“That happens when you are being hunted by a creature in a mask.”
“You’re a Monster!”
“You have that look in your eye. From the forest, when you called me a monster.”
“You are a monster.”
“Yes, I am.”
Both The Force Awakens and The Last Jedi draw heavily on classic film and literature monsters in characterizing Kylo Ren. The character is introduced to us as heavily shrouded in black, his posture and movements vaguely animalistic, and his actions – both while masked and unmasked – heinous. Kylo Ren orders the death of captured civilians, he tortures his captives, he murders his father, and he refuses to halt and then later orders the wholesale slaughter of the Resistance. His monstrousness thus runs deeper than the benign variety typical of the beasts whose distastefulness is merely skin-deep.
Kylo also has much in common with the monsters and villains of horror literature. Like Kylo, two of the most famous “monsters” in literature – Frankenstein’s Monster and the Phantom of the Opera – are portrayed as very sympathetic characters capable of a wide range of very human emotions in spite of their more heinous deeds. The Phantom and Frankenstein’s Monster are shown to experience loneliness. Frankenstein’s Monster is initially portrayed as an innocent, but is then driven to anger, then violence, then murder after but being repeatedly rejected by all who see him drives him to anger, then violence, then murder.
In both the musical and the novel The Phantom retreats to the catacombs of the Opera House both because his deformity makes him unwelcome among the general population and also to hide from those who would seek to punish him for his crimes. The musical portrays him as more sympathetic than the novel. In the musical his first victim is the man that had abused him in the gypsy circus. In the novel he had been a torturer in Persia prior to being forced to flee to France after going too far for the liking of the Persian government.
Kylo Ren is also shown to be a complex character. He’s shown as committing acts of great violence but he’s also portrayed as emotionally vulnerable. A comparison to Dr. Jekyll and Mr. Hyde could be drawn with Kylo as well. Dr. Jekyll was shown to regret the crimes he committed as Mr. Hyde, and would spend the day following each transformation making restitution. Nevertheless, night after night he continued to drink the chemical cocktail that would turn him into Mr. Hyde. Kylo is shown at times in both The Force Awakens and the Last Jedi to be deeply conflicted and regretful of his crimes. His regret causes hesitation both before he kills his father and when he is contemplating killing his mother. With his father he willfully gave himself over to the Dark Side, like Dr. Jekyll downing his elixir. With his mother he hesitated and someone else took the shot.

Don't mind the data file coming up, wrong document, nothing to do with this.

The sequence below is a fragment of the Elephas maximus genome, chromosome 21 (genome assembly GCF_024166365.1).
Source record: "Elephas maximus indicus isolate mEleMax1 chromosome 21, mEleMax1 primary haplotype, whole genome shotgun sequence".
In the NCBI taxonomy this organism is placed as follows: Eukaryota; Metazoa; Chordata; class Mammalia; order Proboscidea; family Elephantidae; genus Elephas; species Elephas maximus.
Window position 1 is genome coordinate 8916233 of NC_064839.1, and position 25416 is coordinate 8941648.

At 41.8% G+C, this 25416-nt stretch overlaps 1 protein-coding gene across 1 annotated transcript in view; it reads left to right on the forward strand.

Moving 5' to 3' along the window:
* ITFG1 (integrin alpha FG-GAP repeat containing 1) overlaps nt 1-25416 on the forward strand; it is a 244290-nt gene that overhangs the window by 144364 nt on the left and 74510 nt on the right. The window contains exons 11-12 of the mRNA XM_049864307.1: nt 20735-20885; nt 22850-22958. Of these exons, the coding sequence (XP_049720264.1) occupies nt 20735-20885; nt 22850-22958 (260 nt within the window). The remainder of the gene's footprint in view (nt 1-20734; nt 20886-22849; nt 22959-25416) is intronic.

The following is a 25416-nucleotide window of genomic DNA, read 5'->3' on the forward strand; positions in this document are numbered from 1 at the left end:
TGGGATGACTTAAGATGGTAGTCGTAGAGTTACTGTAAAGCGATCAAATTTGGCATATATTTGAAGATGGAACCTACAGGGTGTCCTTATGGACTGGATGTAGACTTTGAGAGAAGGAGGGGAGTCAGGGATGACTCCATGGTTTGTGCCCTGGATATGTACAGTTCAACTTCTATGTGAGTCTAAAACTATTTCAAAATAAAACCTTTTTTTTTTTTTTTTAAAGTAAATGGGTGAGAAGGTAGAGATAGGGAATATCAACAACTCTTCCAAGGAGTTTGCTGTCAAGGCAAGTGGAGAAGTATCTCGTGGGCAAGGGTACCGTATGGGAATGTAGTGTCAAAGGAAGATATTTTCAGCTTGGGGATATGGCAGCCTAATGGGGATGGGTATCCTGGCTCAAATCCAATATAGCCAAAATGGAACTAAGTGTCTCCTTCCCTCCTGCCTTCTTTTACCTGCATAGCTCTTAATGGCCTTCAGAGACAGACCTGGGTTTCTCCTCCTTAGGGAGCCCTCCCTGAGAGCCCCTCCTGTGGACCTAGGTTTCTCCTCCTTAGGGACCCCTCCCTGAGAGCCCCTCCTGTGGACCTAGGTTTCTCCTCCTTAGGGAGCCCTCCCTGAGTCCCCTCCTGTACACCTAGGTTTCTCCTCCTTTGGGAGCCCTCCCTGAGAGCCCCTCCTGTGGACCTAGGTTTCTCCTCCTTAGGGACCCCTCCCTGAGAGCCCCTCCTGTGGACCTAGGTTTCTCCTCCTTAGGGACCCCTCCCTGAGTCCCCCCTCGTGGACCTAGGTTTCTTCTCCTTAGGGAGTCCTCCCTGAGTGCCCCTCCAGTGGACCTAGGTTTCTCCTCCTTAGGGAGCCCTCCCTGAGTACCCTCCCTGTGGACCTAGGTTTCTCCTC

Speaking of dysfunctional parental relationships. Frankenstein’s Monster has a very complicated relationship with his creator. The Monster wants nothing more than for Victor Frankenstein to accept him, but also hates him and seeks to cause Victor pain for rejecting him. Kylo mirrors this with his relationship with his family. He seems to feel that they rejected him when they sent him to train with Luke and he resents them for that, especially his father. He actively works to kill them, but shows a great deal of regret at doing so. Somewhere deep inside he still cares for them, especially his mother.
All three “monsters” have the character flaw of being easily provoked to violence and even murder. Frankenstein’s Monster murders Victor Frankenstein’s brother William and wife Elizabeth out of anger at his maker for his life as a lonely outcast. In the musical the Phantom is known to strangle people who get in his way. In the novel the Phantom is considerably darker, tormenting his victims in a torture chamber until they choose to hang themselves rather than endure it any longer. Kylo is shown to be prone to violent tantrums when angered. He’s also shown to have a callous disregard for sentient life when he orders the execution of the villagers on Jakku and orders that no quarter be given to the Resistance on Crait.